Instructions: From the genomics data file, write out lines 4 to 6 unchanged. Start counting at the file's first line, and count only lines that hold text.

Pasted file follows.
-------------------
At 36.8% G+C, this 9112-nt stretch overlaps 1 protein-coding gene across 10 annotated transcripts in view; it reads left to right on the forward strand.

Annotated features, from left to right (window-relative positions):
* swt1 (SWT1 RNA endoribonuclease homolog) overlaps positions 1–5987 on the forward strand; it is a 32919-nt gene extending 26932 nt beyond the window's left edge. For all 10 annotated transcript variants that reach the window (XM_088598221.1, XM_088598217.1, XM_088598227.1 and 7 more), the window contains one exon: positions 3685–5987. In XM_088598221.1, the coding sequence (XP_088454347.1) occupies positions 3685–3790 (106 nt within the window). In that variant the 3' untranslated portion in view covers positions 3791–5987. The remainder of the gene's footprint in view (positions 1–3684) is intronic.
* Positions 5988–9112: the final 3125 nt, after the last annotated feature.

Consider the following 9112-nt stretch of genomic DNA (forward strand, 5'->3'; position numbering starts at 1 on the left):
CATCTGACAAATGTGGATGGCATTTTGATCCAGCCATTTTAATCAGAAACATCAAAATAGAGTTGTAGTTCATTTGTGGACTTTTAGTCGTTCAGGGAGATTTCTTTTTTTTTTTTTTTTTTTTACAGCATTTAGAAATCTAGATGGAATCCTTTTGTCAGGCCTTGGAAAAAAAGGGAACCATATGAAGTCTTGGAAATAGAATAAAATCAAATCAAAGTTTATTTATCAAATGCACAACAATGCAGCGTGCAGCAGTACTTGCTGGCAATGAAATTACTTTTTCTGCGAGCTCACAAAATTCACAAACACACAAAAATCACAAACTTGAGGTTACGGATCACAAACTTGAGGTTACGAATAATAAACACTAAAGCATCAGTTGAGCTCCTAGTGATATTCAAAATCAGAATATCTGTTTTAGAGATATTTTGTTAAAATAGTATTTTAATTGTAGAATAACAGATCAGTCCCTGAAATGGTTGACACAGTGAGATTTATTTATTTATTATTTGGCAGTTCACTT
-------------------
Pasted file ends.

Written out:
* Positions 5988–9112: the final 3125 nt, after the last annotated feature.

Consider the following 9112-nt stretch of genomic DNA (forward strand, 5'->3'; position numbering starts at 1 on the left):
CATCTGACAAATGTGGATGGCATTTTGATCCAGCCATTTTAATCAGAAACATCAAAATAGAGTTGTAGTTCATTTGTGGACTTTTAGTCGTTCAGGGAGATTTCTTTTTTTTTTTTTTTTTTTTACAGCATTTAGAAATCTAGATGGAATCCTTTTGTCAGGCCTTGGAAAAAAAGGGAACCATATGAAGTCTTGGAAATAGAATAAAATCAAATCAAAGTTTATTTATCAAATGCACAACAATGCAGCGTGCAGCAGTACTTGCTGGCAATGAAATTACTTTTTCTGCGAGCTCACAAAATTCACAAACACACAAAAATCACAAACTTGAGGTTACGGATCACAAACTTGAGGTTACGAATAATAAACACTAAAGCATCAGTTGAGCTCCTAGTGATATTCAAAATCAGAATATCTGTTTTAGAGATATTTTGTTAAAATAGTATTTTAATTGTAGAATAACAGATCAGTCCCTGAAATGGTTGACACAGTGAGATTTATTTATTTATTATTTGGCAGTTCACTT